• UConn has to deal with a tough region highlighted by defending champion South Carolina. That and other takeaways from the NCAA women's tournament bracket reveal.
By Joan Niesen
March 12, 2018

Now that the dust (and general angst and anger) has settled on the men’s selection show Sunday, it’s time for a new crop of debates. This time it’s over the women’s field, which was released Monday. Games tip off at noon on Friday.

1. Baylor, with just one loss on the year, fell to a No. 2 seed. The other No. 2 seeds had six (Texas and South Carolina) and four (Oregon) losses, making Baylor’s record stand out among its counterparts. That seeding doesn’t come as much of a surprise—at 32-2, Louisville, the No. 1 seed in the Bears’ regional, deserves the credit and respect it was given—but Baylor looks like a plenty strong candidate to come out of the Lexington regional, and its road to the Elite Eight actually looks a bit easier than Louisville’s. The Cardinals will likely get Stanford or a potentially underrated Missouri team in the Sweet Sixteen.

College Basketball
2018 Women’s NCAA Tournament: Printable March Madness Bracket

2. Despite suffering its first loss of the year in the SEC tournament, Mississippi State is still poised for a title run with a No. 1 seed. The Bulldogs lost the title game a year ago after snapping UConn’s 111-game winning streak in the Final Four, and they followed up their 34-5 2016-17 campaign with an undefeated regular season. That streak was snapped when they were defeated by South Carolina, but that doesn’t make what Mississippi State’s women have done this year any less remarkable—and the seed reflects that. This spring marks the first time the team has earned a No. 1 seed, and with both South Carolina and UConn on the opposite side of the bracket in the same region, the Bulldogs wouldn’t face either of their toughest opponents until the championship, should they make it.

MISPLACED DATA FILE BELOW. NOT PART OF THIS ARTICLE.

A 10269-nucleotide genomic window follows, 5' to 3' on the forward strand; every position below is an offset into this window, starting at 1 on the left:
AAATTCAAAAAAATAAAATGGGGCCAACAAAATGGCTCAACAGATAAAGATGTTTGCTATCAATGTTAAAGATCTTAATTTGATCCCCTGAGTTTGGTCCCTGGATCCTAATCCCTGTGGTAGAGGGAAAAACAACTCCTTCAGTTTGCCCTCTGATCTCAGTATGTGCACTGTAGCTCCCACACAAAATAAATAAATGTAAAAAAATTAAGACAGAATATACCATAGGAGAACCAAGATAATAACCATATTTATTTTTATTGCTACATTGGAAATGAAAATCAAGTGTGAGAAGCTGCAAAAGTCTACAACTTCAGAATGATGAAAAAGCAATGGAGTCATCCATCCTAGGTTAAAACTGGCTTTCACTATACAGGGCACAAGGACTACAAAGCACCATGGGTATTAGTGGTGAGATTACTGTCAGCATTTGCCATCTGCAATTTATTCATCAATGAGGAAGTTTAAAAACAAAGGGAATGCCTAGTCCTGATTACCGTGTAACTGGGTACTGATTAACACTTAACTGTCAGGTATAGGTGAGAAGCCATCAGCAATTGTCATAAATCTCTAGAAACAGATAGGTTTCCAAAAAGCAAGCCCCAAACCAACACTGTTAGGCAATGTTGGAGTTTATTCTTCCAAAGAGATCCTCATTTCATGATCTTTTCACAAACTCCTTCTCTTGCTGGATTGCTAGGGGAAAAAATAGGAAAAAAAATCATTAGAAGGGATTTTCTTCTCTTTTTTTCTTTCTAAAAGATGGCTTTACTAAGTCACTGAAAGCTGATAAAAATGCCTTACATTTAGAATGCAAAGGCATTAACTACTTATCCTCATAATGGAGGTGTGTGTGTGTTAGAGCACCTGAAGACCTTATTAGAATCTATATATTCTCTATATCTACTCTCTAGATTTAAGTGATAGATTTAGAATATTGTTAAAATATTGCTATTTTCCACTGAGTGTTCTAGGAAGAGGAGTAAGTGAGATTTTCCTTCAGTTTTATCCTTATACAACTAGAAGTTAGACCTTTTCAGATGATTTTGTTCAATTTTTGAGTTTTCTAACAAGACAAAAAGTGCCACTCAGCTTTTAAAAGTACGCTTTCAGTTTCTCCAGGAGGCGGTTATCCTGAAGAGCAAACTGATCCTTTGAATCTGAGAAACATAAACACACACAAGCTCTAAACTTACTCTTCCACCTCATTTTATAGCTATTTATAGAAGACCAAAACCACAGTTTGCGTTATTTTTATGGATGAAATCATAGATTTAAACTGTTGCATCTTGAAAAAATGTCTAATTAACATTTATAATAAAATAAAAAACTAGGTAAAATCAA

3. UConn will likely face defending champion—and the only other team besides the Huskies to win a title since 2012—South Carolina in the Elite Eight. The Albany regional will likely be the most stacked of the bunch, and the fact that either South Carolina or UConn will be out heading into the Final Four is an interesting wrinkle—and allows for better odds that a new team might take home the title this year. Florida State, Georgia and Duke should also make that corner of the bracket more interesting heading into the regionals weekend.

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